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Some individuals object to the amount of unsolicited direct marketing mail or promotions they receive through their letter box (often referred to as “junk mail”). They find unsolicited mail intrusive and annoying. There are available options to reduce the amount of mail received.

An individual can register with the Mailing Preference Service (MPS) and thereby have their details removed from direct marketing mailing lists to reduce the amount of addressed advertising literature they receive. The MPS covers around 90 per cent of mailing lists. However, the MPS is not designed to stop unaddressed items of mail, direct mail delivered to the door or the delivery of free newspapers.

Although mail addressed to the “occupant”, “resident” or “homeowner” is not covered by the MPS scheme, it may be possible for an individual to “opt out” of receiving door-to-door mail items delivered by Royal Mail or other operators. However, it is fair to say that it is difficult to stop junk mail that is sent from another country.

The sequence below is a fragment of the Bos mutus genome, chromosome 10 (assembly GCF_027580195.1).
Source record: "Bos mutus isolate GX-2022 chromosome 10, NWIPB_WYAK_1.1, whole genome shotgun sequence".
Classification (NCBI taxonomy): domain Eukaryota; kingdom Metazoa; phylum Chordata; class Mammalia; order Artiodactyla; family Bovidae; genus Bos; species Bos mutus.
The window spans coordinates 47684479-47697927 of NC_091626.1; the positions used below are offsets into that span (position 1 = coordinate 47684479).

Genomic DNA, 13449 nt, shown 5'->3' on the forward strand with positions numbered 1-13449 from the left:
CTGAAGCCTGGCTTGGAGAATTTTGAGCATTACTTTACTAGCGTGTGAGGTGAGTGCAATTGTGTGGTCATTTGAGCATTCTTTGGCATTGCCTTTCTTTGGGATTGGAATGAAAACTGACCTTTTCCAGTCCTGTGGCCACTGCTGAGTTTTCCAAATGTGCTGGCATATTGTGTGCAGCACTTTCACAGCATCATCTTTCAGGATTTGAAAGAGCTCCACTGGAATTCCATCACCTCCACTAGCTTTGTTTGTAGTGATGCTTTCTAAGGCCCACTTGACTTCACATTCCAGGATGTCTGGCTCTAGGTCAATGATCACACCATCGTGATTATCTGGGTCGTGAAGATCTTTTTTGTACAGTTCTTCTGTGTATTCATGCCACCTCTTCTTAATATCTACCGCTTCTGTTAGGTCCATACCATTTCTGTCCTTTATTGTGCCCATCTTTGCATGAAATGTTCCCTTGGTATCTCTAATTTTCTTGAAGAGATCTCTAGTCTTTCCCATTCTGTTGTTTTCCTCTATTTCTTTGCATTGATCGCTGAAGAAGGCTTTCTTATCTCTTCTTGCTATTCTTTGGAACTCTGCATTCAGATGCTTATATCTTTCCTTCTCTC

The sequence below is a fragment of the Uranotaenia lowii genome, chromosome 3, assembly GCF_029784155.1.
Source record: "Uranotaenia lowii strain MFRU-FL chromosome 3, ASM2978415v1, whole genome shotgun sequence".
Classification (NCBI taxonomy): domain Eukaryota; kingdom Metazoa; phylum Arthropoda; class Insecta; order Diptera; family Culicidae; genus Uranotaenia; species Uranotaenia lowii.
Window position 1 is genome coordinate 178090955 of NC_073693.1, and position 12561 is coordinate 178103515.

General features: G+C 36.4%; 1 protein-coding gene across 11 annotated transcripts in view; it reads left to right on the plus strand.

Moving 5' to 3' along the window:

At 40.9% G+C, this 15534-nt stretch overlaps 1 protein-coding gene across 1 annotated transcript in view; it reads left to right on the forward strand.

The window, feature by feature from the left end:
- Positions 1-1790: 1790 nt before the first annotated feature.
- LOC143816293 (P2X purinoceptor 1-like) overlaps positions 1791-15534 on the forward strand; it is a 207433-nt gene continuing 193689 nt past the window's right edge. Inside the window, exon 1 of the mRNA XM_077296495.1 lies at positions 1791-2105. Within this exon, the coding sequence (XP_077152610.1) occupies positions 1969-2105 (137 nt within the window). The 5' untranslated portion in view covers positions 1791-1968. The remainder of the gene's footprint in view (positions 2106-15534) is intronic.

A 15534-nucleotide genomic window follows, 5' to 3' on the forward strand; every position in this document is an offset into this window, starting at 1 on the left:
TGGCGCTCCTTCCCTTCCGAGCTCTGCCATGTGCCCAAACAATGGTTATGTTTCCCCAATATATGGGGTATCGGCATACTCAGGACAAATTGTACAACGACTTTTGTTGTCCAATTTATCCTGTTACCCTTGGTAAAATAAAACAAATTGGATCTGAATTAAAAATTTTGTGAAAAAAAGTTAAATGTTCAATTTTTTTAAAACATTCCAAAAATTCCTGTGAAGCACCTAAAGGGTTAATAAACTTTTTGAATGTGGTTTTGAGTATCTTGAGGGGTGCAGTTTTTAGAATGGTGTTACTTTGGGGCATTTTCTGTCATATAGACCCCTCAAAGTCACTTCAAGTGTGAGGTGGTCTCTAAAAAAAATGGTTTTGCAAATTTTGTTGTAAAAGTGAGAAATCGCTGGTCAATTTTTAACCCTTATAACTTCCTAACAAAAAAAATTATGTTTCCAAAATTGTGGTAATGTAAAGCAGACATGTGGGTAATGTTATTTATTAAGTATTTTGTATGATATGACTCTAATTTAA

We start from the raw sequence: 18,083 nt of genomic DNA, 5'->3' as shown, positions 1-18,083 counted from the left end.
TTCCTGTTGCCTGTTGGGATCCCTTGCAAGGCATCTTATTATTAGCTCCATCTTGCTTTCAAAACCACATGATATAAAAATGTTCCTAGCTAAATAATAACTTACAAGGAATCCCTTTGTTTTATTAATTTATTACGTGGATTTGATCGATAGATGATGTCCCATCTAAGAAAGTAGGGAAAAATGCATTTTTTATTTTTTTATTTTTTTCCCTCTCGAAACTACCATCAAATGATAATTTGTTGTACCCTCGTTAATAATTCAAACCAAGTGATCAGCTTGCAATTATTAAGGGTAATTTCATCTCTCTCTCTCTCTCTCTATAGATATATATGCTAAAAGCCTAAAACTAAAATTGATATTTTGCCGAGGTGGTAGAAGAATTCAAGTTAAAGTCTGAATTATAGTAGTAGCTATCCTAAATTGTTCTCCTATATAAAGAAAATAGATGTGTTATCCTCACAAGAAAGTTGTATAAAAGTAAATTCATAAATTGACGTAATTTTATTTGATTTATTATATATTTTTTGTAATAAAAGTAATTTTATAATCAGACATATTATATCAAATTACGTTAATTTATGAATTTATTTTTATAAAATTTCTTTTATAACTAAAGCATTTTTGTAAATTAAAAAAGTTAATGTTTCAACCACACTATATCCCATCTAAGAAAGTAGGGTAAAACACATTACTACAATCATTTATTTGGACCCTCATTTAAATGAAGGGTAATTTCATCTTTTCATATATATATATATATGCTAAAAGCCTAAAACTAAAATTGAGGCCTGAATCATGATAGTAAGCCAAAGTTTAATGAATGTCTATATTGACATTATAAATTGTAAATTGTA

This briefing paper provides an outline of what an individual can do to stop junk mail. It also briefly considers how unsolicited emails (known as “spam”) might be stopped using the Privacy and Electronic Communications (EC Directive) Regulations 2003. A separate Library briefing paper sets out in detail the regulations which seek to address “Nuisance calls, unsolicited sales and marketing, and silent calls”.


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